It would not have been a problem her grandmother faced, covered head to foot as an aristocratic Muslim lady should be, living a cloistered life; neither attracting nor attracted. She would never have had to blush into her blouse as his slim, toned frame crossed the room with the catlike grace and arrogance of an aristocrat or bite the inside of his lip as the music of his pin-sharp and yet somehow lyrical Anglo-English accent rolled over her.

Ammu Daadi would have never have had to see the flash of his smile or look into his eyes and know that she was lost, that nothing short of knowing this man was possible if she were to call this existence Life. She would have been safe, in her little bubble, safe from the filth and confusion of Experience.

The derision had come from all sides, her friends, cosmopolitan, urbane young women, most of them lawyers like her, had been amazed that she had fallen for a freshie; her father, well, he had a lot to say and not a leg to stand on; her mother hid a quiet disappointment. From the wider community, she discovered the answer to the age-old question that terrorises every sub-continental: Log kya kahen ge? What will people say?

What they will say, she learned, is some awful bigoted shit. Bigoted shit made all the more galling considering how much they complained about how the white people treated them. Arjun, she knew, was facing the same at his end. His family, separated from their Hinduism by three secular generations, had found its liberalism sorely tested and those, like his grandmother, who had never entirely given in to modernity, were suddenly finding their voices.

II – Fair and Lovely

Shaista lifted herself out of the bed, moving slowly so as not to wake Arjun, the rope creaking and straining as she swung her legs onto the floor. It was past midnight and the hotel, a colonial style villa, was completely still. She was thirsty. On bare feet she padded to the fridge, finding it outside to the courtyard. Crickets were chirping and moonlight spilled thick and bright over every surface. A faint smell of woodsmoke and the sound of voices attracted her to an outbuilding. There, by the light of a wood fire, she could see the squat, rounded silhouette of the night-watchman and next to it the long thin shape of his rifle. The watchman was talking to someone inside the building, his coarse Hindi gurgling out around a mouthful of betel nut.

As Shaista approached, a wiry old man, his lunghi hitched up around his thighs, emerged from the outbuilding. The man squatted on his heels by the fire, tending it with the help of a long, charred branch. The two men began exchanging dirty stories. Shaista hovered just outside the circle of light, struggling to follow the filthy exchange. Her Urdu – or Hindi, they were the same language, barring politics – was passable. She understood more than she spoke, but there were certainly gaps in her education.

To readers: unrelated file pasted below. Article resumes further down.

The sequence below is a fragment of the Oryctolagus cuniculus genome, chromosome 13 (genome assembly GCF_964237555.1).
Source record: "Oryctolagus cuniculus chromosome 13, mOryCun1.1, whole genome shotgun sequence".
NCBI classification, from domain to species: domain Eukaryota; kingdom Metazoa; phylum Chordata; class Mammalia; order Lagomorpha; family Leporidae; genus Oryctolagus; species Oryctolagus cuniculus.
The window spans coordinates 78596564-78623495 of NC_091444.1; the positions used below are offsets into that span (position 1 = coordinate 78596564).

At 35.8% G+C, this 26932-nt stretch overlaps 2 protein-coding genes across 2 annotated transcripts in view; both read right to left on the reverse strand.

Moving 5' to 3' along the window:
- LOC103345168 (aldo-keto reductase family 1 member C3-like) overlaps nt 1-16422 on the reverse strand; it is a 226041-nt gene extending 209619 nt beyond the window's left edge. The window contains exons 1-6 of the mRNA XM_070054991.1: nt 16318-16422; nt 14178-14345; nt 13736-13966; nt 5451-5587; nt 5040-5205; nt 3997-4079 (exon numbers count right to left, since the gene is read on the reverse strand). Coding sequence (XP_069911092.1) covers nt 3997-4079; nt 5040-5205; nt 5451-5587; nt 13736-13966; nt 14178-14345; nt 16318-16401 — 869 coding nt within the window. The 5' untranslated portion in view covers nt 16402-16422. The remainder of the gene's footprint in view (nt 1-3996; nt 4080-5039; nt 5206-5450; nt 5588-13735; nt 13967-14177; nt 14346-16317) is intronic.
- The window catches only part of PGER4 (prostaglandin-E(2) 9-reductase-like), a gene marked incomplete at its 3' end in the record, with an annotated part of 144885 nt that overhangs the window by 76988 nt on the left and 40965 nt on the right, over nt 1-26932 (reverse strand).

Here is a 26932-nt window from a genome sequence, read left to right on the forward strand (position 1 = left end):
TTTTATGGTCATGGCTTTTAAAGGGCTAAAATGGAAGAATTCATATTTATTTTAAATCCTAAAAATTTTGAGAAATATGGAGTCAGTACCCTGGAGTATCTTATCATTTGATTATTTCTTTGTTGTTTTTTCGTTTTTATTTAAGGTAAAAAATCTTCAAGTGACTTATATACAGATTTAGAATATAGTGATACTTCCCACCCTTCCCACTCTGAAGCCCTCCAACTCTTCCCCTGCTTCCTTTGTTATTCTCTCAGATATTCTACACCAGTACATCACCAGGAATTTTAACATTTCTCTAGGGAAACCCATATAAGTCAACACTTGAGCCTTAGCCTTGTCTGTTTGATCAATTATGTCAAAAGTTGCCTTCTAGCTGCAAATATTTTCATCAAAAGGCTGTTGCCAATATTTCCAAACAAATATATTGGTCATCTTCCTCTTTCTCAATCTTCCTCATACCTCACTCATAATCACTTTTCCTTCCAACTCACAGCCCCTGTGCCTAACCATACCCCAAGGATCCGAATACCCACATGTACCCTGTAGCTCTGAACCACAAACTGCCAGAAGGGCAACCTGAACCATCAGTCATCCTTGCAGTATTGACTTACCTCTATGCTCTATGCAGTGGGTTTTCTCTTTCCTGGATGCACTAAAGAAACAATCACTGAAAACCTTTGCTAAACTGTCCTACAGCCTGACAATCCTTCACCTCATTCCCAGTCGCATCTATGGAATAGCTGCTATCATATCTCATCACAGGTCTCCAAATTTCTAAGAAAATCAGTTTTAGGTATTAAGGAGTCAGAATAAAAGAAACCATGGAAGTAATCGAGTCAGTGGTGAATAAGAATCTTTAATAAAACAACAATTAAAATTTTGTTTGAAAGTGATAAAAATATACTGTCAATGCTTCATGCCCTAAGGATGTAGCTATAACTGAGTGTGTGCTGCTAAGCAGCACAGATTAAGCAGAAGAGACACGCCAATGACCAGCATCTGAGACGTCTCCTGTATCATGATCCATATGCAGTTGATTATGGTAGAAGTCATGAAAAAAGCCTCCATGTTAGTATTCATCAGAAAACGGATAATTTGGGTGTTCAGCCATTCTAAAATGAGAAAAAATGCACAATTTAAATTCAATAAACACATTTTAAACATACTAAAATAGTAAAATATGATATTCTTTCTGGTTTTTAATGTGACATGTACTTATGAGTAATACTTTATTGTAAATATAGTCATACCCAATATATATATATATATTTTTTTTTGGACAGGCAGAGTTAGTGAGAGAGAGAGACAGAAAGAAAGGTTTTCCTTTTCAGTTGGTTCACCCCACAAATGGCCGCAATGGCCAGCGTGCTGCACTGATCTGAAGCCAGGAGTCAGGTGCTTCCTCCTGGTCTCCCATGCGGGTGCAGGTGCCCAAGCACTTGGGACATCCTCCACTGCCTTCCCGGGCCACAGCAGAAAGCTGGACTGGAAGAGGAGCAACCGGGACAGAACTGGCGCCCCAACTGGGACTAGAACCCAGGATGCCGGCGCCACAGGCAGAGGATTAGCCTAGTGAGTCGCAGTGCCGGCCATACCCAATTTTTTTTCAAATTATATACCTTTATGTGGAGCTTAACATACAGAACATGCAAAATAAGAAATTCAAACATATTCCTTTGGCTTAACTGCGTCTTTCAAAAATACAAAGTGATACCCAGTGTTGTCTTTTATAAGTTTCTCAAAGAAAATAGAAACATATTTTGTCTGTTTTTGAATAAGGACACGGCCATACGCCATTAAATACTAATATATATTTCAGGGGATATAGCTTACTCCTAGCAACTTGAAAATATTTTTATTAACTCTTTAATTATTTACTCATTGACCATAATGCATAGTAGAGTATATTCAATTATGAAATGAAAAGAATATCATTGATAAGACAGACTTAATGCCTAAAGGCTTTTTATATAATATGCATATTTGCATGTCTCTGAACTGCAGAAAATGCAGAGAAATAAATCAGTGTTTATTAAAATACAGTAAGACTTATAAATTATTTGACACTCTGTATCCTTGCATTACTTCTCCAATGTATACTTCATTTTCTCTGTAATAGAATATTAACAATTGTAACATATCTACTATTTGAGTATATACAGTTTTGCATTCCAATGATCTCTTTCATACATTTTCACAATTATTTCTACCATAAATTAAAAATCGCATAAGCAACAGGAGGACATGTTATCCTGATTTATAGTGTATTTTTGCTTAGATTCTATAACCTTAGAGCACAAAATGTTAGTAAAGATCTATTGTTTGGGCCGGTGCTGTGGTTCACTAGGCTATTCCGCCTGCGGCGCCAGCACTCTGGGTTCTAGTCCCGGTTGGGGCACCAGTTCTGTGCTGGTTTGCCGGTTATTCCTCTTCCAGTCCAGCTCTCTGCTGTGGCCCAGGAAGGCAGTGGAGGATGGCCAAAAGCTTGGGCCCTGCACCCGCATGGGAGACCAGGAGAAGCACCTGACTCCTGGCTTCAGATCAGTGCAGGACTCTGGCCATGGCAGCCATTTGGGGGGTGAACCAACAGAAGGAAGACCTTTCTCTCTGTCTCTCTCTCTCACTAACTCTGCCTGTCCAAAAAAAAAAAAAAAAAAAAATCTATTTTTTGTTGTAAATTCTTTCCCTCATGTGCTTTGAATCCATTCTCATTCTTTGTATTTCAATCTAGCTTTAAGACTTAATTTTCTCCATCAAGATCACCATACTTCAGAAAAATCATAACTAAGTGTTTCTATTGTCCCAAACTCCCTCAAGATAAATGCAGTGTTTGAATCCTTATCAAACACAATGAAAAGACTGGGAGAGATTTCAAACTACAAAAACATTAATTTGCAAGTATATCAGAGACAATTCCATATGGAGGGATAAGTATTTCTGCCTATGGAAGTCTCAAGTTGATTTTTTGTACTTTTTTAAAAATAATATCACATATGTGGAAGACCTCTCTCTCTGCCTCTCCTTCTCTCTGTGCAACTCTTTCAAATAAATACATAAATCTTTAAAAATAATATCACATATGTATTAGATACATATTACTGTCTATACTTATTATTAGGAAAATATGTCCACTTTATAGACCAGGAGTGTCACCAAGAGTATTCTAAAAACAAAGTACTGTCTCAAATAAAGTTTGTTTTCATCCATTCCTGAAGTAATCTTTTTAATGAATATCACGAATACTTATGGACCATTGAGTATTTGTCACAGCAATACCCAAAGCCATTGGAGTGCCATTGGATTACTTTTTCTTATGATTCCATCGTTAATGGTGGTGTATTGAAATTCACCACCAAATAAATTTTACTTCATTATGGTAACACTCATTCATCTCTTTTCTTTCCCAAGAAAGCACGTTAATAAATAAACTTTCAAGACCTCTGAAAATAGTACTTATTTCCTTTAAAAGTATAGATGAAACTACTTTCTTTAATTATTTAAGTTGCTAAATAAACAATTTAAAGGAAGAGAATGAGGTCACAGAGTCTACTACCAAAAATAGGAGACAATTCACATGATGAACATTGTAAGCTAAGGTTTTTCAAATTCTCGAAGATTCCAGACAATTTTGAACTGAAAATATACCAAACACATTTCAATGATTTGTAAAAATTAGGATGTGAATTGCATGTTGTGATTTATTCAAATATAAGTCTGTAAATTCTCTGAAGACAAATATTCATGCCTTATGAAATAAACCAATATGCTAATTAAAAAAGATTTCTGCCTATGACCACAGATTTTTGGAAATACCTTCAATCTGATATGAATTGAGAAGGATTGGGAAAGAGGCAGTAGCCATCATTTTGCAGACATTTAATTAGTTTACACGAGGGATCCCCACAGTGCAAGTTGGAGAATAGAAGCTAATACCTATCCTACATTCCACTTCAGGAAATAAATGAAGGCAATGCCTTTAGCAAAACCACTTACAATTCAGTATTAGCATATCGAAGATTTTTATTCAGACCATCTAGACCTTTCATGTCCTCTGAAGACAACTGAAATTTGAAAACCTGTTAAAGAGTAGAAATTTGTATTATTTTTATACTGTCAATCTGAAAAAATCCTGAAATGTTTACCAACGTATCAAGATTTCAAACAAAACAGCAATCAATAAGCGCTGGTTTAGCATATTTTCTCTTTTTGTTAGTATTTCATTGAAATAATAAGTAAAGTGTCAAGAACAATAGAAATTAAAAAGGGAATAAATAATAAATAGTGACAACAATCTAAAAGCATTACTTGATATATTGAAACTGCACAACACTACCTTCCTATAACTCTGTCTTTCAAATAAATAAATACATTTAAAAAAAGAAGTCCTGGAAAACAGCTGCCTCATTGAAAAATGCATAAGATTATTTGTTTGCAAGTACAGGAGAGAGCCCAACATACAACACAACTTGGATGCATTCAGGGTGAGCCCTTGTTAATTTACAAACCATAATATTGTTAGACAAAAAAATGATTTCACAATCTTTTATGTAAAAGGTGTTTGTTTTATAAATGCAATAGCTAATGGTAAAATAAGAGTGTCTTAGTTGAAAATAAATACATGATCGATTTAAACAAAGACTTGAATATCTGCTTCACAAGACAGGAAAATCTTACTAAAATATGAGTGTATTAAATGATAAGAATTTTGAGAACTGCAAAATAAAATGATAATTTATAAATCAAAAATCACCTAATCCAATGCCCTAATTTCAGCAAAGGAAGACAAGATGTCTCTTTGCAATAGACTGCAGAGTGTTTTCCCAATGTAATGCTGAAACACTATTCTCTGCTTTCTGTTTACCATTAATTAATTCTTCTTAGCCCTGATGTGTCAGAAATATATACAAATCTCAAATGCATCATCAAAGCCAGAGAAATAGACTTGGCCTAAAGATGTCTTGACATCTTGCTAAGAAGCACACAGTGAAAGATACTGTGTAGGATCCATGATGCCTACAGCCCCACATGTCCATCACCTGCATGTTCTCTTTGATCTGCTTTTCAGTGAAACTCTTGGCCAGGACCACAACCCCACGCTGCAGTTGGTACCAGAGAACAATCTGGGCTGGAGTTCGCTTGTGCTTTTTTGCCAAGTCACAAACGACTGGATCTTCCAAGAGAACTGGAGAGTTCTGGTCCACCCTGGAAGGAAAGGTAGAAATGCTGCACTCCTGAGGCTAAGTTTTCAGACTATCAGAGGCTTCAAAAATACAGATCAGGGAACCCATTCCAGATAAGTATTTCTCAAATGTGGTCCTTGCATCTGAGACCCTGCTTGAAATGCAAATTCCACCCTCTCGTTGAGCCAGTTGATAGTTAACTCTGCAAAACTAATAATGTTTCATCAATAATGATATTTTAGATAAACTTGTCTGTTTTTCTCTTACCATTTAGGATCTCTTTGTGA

She and Arjun made love in English. He found it exotic, perhaps imagining her as the white girl that her genetics had, allowed her to pass for. She, well, she had no choice. Some things had evidently been too heavy to make the journey from India to England; the vocabulary of politics was one that of sex was another.

She waited for the watchman to finish his sordid tale, grateful that she received only the barest sketch of what he had done to his previous employer’s maid in the pool house, and then stepped into the light.

‘Chai?’ She asked, as the two men turned and, seeing her a guest, immediately dropped the spread-eagled looseness of men at their ease and sat straighter, as if to attention.

‘Yes memsaib.’ The night watchman said in English, and she cringed at the word, a colonial hangover. She was wearing jeans over a kameez tunic. In the darkness, had he seen only her pale skin and assumed her a gori indulging in a little of the local culture?

The older man shuffled inside and emerged with the makings of tea whilst the watchman, in his very limited English, tried to make conversation.

‘You like India very much?’


‘First time visit?’


‘We love English.’ He said. ‘Very much turn Indian lunghi wearer into civilised man.’ He kicked a leg in the direction of the older man, squatting in his loin-wrap by the fire.